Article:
Albany Catholic Diocese, sex abuse survivors respond to investigation
September 07, 2018 07:00 PM
ALBANY - "A step in the right direction." That's what sex abuse survivors said about the Albany County District Attorney looking into the church's records.
The Albany Catholic Diocese got a subpoena from the state attorney general's office on Thursday, hours after Bishop Edward Scharfenberger asked the DA to do his own review.
Representatives from the diocese say since 2002, background checks and training programs have improved safety standards drastically. Sex abuse survivors say there's still more that needs to be done.
"We feel it's very positive step and we're hopeful that the truth will finally come out," survivor and victim advocate Mark Lyman said.
Lyman said he wants to see legislative change as a result of the DA reviewing the church’s records.
"As victims, we're hopeful that that's going to occur," Lyman said. "We are also hopeful that this initiative will push the legislature into making the Child Victims Act a reality."
Lyman wants to see changes to the statute of limitations. He said most survivors are in their 30s, 40s and 50s by the time they see criminal action.
The dioceses agrees the legislation should be passed, but not in its current form.
"It has to be equal on all victims of abuse," Albany Catholic Diocese Communications Director Mary DeTurris Poust said. "So no matter where the abuse occurred, it has to be applied equally -- and that's not the case in the current CVA (Child Victims Act). And also, the church actually would like to get rid of all criminal statutes of limitations, which is not the case in the current CVA."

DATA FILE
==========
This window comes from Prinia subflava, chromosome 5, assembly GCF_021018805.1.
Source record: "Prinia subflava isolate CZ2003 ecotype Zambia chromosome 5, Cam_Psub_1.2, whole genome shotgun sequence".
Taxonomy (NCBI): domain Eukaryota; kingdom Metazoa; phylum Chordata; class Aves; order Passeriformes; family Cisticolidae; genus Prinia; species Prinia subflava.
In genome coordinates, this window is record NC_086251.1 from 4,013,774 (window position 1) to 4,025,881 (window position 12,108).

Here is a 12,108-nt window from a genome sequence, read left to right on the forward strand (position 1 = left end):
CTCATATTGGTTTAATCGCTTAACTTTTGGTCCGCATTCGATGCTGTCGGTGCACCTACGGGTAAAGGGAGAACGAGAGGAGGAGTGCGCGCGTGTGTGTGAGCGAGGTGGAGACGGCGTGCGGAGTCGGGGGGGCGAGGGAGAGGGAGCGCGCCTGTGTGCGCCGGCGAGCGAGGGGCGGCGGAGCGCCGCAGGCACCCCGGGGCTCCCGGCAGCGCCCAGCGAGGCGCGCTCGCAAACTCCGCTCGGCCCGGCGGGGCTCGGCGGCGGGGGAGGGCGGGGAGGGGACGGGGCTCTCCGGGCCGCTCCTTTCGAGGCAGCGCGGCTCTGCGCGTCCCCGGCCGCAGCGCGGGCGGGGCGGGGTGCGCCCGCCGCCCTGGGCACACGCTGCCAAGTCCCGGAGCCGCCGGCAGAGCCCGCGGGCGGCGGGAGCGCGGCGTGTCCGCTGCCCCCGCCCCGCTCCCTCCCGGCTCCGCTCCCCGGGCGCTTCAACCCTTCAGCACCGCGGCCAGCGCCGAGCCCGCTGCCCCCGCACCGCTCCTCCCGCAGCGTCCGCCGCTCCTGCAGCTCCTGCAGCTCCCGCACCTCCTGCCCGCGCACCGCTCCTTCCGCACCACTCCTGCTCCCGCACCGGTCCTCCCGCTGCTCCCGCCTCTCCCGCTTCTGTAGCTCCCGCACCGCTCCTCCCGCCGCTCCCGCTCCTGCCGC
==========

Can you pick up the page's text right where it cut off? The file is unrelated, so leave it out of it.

The Albany Catholic Diocese said they've made significant changes since 2002. They've done over 37,000 background checks on staff and volunteers, and over 35,000 people have completed safe environment training.
"Bishop Scharfenberger is committed to making sure that survivors know they are heard, that they are believed, that their cases get the hearing that they need and yes, that they eventually get the justice and the healing that they deserve and they do deserve that, and he recognizes that," DeTurris Poust said.
The Attorney General's investigation will likely take at least a year or two. You can find more resources on reporting abuse below.
Updated: September 07, 2018 07:00 PM
Created: September 07, 2018 06:43 PM
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